Winter in New England is a magical time. Brilliant blue skies, biting cold, mountains of blowing snow and squeals of joy from those energetic souls racing down hills and mountains on sleds, toboggans and skis are all around. For nearly five months each year, winter takes hold, and hearty New Englanders delight in the great outdoors. Among the more popular activities in which they partake are skating, tubing, snowmobiling and skiing—both cross-country and downhill—activities that form the basis for an entire sector of the New England economy.
At the end of the day, though, after braving the frigid temps and frosty conditions, these hearty souls look forward to relaxing evenings by a crackling and comforting fire, with food and drinks to warm the bodies and calm their souls. And the food most associated with soothing warmth is soup. A staple dish that has endless varieties, soup is versatile and simple in its nature, but has so many complex variations. Today I am going to teach you to make a turkey soup that will keep you warm in these winter months, and keep you craving it all year long.
Good soup starts with good broth, and the turkey in this particular soup can be switched out for chicken if you prefer. The base of every great stock starts with roasting the bones. When we roast bones, we add a rich and deep flavor to the stock. It helps break down the natural fats and, let’s face it, fat equals flavor.
Next we are going to add some basic things you will have around the house to enrich the stock and build flavors. Note that we do not salt the stock at all. The only time we salt a stock is when it is ready to be eaten. The reason for this is simple-as the stock reduces, salt will intensify greatly. Only after we have the correct reduction do we want to salt to taste. Remember, it’s easy to add salt, but almost impossible to remove it.
For this recipe we are making a homemade turkey stock.
Turkey Stock–This simple stock recipe is a great way to reduce your food waste and make some wonderful stock for soups, stews or any time you need a burst of flavor. Feel free to use the scraps of vegetables for this stock.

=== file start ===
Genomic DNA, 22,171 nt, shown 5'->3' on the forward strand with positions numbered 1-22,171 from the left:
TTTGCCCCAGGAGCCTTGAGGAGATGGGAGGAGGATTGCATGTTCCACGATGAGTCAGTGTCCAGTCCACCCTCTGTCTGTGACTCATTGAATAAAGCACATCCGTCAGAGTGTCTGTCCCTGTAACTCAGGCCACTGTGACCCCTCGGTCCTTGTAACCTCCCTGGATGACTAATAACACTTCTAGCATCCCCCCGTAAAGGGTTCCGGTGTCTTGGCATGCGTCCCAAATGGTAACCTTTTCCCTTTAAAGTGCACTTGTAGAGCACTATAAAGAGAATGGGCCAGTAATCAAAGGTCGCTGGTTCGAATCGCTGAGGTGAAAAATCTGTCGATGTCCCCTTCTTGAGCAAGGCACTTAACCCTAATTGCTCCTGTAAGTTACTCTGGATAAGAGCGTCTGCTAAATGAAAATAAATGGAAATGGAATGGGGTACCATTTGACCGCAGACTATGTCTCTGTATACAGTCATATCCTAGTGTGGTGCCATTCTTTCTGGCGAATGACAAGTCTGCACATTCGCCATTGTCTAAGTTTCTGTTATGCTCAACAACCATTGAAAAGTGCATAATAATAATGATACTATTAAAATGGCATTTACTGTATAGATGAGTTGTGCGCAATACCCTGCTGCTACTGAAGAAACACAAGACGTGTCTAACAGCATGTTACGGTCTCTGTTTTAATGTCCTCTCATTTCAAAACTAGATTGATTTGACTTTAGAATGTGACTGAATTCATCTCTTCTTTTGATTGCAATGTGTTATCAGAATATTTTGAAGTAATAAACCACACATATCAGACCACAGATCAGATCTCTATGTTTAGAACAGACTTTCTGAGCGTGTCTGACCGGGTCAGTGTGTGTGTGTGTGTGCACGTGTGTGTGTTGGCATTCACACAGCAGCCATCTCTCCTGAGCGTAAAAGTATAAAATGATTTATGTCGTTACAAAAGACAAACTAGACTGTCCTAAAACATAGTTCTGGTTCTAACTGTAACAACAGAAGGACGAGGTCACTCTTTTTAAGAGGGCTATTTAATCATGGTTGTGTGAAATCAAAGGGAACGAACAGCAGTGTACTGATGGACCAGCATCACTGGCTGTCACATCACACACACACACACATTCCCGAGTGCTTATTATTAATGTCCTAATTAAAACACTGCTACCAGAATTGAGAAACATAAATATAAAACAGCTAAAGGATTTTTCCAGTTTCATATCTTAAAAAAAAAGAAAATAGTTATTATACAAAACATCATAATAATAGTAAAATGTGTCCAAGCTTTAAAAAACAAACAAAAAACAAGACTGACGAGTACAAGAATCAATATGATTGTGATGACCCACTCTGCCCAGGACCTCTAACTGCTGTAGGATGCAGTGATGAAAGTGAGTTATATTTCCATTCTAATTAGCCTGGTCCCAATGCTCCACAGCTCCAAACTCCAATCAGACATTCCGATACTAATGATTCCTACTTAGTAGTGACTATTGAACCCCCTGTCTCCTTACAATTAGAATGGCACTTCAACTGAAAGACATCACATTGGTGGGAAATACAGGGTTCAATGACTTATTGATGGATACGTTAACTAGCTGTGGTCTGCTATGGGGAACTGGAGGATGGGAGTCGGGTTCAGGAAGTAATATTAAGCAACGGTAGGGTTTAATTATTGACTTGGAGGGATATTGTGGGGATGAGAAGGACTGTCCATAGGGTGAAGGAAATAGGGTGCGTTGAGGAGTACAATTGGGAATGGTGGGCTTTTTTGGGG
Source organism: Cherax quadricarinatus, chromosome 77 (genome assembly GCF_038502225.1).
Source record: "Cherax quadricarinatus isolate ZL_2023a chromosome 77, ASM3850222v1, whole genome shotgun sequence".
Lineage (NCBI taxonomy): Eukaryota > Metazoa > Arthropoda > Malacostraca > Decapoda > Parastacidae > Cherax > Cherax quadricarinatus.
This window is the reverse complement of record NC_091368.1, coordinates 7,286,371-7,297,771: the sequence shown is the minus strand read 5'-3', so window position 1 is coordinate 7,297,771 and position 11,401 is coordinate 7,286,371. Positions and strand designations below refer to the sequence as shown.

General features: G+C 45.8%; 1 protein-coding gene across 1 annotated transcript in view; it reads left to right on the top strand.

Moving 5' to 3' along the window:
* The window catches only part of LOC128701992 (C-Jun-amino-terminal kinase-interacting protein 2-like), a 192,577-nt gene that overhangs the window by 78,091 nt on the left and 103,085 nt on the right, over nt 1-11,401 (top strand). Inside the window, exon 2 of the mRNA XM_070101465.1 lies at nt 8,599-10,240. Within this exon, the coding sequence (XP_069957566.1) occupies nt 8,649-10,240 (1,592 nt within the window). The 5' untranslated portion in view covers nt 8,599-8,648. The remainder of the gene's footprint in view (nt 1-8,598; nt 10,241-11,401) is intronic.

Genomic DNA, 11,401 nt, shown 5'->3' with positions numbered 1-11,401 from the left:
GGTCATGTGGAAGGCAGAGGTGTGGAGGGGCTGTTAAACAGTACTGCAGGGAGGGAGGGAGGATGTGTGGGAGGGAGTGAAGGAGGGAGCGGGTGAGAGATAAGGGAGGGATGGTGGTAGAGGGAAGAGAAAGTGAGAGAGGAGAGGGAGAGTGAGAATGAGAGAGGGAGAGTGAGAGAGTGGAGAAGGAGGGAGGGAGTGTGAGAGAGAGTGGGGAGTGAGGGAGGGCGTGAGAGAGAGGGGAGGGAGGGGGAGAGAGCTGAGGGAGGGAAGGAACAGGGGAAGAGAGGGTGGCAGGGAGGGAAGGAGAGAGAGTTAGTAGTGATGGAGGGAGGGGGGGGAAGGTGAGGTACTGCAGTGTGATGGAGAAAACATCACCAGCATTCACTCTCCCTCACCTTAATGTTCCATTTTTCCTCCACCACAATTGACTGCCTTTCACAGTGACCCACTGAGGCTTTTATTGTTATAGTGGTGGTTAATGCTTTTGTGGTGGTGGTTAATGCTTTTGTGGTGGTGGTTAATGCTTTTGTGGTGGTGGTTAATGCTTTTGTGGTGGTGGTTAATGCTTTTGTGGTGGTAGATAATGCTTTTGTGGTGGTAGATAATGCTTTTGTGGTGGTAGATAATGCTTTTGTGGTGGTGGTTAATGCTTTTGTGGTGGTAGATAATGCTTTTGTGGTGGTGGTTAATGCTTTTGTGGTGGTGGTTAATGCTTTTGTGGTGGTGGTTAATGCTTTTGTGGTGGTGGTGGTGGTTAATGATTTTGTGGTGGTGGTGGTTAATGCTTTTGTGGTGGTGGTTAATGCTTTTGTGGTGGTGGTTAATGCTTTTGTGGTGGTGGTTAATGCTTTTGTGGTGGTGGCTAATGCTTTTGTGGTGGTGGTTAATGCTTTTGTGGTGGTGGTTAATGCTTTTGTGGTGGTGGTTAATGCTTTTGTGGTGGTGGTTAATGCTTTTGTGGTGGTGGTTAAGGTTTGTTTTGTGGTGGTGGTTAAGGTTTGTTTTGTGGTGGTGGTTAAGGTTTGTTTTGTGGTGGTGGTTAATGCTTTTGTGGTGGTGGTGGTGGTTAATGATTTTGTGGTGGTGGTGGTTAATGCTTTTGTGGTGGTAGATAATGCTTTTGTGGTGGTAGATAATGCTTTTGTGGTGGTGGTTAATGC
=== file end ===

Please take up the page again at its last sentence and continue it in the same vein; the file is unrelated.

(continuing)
Serving Size: 2 Quarts; Active Time: 15 minutes; Total Time: 6 Hours
2 Tbls Peppercorns
1 Medium onion cut into quarters (Also feel free to use onion scraps)
2 Carrots cut into 1 inch pieces
2 Stalks of celery cut into 1 inch pieces
5 Sprigs of parsley
3 Bay leaves
Directions: Preheat oven to 425 degrees F. Roast carcass for 30-45 minutes till brown.
Combine all ingredients with enough cold water to cover the turkey carcass. (about 5 quarts). Bring to a boil and reduce your heat to simmer. Skim the surface of the stock to get rid of any impurities. Continue to simmer until the stock reduces by at least 1/3. Strain the stock in a mesh strainer and discard any solids. This stock can be kept in the refrigerator for up to two weeks or kept in the freezer for three months.
Turkey & Wild Rice Soup
Serving Size: 5-7 People; Active Time: 30 minutes; Total Time: 2 hours
2 Quarts of homemade turkey stock (see recipe)
16oz of leftover turkey
1 cup of wild rice
3 carrots peeled and cut into 1 inch pieces
3 stalks of celery cut into 1 inch pieces
4 sprigs of thyme
5 cloves of garlic, minced
1 medium onion diced
Add all of the ingredients except the rice to a large stock pot. Bring to a boil and reduce heat to simmer for 1 hour or until the soup is reduced by 1/3. Add the rice and cook until the rice is fully cooked, about 20 minutes.
Cozy up by the fire with your beverage of choice, and enjoy!